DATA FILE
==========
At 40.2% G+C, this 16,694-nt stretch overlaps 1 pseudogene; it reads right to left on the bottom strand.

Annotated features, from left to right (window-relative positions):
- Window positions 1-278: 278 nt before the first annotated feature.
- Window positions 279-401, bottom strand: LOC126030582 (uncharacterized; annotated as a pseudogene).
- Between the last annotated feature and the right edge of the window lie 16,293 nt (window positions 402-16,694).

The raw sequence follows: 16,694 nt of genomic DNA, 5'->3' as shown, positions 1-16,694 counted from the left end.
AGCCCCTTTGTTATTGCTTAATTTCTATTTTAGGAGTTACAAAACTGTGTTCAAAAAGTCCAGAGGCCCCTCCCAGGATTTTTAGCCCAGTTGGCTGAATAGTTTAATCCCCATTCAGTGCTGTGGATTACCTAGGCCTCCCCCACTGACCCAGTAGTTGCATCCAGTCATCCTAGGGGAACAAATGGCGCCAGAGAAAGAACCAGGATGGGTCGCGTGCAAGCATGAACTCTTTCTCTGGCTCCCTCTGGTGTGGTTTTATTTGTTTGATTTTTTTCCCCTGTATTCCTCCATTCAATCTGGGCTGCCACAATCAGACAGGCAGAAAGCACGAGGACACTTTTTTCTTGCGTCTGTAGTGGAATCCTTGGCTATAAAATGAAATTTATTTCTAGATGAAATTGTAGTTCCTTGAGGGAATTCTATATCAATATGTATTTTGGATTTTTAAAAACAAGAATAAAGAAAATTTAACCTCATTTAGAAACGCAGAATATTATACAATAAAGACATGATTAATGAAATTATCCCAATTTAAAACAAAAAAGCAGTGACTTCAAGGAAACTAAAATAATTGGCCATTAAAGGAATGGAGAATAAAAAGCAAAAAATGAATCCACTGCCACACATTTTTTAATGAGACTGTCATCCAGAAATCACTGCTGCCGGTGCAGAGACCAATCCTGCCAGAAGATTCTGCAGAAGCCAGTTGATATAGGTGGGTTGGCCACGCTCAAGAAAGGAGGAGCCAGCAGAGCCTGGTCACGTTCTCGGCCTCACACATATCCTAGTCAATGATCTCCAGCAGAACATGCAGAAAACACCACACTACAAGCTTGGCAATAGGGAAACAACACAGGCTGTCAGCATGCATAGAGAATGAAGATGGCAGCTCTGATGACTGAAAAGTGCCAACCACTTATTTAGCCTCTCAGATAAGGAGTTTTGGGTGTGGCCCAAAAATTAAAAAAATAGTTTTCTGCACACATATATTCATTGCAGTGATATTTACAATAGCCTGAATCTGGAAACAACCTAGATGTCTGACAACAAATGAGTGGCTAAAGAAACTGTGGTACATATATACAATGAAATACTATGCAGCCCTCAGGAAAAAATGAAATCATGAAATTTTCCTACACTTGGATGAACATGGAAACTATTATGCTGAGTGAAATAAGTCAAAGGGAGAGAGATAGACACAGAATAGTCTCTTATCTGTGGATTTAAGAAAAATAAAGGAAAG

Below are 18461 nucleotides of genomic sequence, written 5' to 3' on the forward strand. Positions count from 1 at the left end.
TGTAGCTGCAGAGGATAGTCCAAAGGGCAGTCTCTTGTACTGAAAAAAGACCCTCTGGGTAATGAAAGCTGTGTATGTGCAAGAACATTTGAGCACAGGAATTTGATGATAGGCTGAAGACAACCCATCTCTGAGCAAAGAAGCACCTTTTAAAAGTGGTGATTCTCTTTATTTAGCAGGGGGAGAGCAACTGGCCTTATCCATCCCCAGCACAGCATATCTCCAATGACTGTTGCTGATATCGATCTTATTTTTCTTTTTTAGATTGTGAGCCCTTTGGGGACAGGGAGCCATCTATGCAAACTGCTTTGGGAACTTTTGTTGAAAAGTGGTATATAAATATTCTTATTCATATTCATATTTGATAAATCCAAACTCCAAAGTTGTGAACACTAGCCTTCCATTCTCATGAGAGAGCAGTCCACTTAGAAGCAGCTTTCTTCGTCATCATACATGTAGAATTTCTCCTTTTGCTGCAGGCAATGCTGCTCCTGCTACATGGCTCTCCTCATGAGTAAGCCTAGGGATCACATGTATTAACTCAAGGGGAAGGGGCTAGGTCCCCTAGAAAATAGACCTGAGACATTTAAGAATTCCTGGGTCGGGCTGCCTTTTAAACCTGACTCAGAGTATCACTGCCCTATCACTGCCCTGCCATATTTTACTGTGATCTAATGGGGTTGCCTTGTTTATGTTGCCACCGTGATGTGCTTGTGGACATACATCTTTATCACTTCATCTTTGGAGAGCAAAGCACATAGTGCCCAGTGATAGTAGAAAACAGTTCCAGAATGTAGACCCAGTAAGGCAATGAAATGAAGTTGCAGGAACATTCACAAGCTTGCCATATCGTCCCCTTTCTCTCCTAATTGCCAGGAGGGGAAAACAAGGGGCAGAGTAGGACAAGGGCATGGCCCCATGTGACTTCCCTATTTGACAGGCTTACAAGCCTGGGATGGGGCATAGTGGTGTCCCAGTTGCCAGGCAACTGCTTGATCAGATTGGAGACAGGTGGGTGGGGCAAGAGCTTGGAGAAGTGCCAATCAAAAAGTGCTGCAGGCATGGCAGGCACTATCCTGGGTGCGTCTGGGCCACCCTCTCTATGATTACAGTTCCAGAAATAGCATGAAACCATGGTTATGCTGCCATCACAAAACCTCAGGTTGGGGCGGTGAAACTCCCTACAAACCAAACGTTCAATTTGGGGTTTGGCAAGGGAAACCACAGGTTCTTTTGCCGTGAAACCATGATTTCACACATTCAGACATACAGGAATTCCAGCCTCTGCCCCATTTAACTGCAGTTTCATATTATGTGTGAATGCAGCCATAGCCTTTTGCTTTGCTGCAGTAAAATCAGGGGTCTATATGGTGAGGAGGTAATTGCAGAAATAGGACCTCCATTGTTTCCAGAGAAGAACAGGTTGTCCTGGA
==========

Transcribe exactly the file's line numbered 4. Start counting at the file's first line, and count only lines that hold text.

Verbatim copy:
- Window positions 279-401, bottom strand: LOC126030582 (uncharacterized; annotated as a pseudogene).